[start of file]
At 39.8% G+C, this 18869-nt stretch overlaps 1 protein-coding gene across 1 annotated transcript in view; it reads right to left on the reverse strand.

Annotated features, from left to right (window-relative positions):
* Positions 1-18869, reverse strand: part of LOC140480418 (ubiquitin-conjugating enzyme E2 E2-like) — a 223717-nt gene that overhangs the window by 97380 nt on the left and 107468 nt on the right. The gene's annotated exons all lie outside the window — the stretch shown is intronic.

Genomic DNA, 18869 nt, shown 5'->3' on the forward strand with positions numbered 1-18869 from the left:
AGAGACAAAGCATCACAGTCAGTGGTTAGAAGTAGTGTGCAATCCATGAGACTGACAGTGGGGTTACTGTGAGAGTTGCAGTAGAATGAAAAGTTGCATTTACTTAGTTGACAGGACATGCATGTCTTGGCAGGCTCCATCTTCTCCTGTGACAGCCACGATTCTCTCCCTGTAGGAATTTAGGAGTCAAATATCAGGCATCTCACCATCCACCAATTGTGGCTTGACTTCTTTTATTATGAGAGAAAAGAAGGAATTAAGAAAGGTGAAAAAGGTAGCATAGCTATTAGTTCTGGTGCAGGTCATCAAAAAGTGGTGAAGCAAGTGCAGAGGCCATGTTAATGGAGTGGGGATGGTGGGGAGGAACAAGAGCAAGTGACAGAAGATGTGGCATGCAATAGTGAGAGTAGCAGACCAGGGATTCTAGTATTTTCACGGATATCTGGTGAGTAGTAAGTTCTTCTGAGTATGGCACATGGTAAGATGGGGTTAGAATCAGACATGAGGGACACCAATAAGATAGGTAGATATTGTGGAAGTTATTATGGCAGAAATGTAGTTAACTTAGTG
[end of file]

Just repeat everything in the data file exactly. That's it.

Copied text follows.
At 39.8% G+C, this 18869-nt stretch overlaps 1 protein-coding gene across 1 annotated transcript in view; it reads right to left on the reverse strand.

Annotated features, from left to right (window-relative positions):
* Positions 1-18869, reverse strand: part of LOC140480418 (ubiquitin-conjugating enzyme E2 E2-like) — a 223717-nt gene that overhangs the window by 97380 nt on the left and 107468 nt on the right. The gene's annotated exons all lie outside the window — the stretch shown is intronic.

Genomic DNA, 18869 nt, shown 5'->3' on the forward strand with positions numbered 1-18869 from the left:
AGAGACAAAGCATCACAGTCAGTGGTTAGAAGTAGTGTGCAATCCATGAGACTGACAGTGGGGTTACTGTGAGAGTTGCAGTAGAATGAAAAGTTGCATTTACTTAGTTGACAGGACATGCATGTCTTGGCAGGCTCCATCTTCTCCTGTGACAGCCACGATTCTCTCCCTGTAGGAATTTAGGAGTCAAATATCAGGCATCTCACCATCCACCAATTGTGGCTTGACTTCTTTTATTATGAGAGAAAAGAAGGAATTAAGAAAGGTGAAAAAGGTAGCATAGCTATTAGTTCTGGTGCAGGTCATCAAAAAGTGGTGAAGCAAGTGCAGAGGCCATGTTAATGGAGTGGGGATGGTGGGGAGGAACAAGAGCAAGTGACAGAAGATGTGGCATGCAATAGTGAGAGTAGCAGACCAGGGATTCTAGTATTTTCACGGATATCTGGTGAGTAGTAAGTTCTTCTGAGTATGGCACATGGTAAGATGGGGTTAGAATCAGACATGAGGGACACCAATAAGATAGGTAGATATTGTGGAAGTTATTATGGCAGAAATGTAGTTAACTTAGTG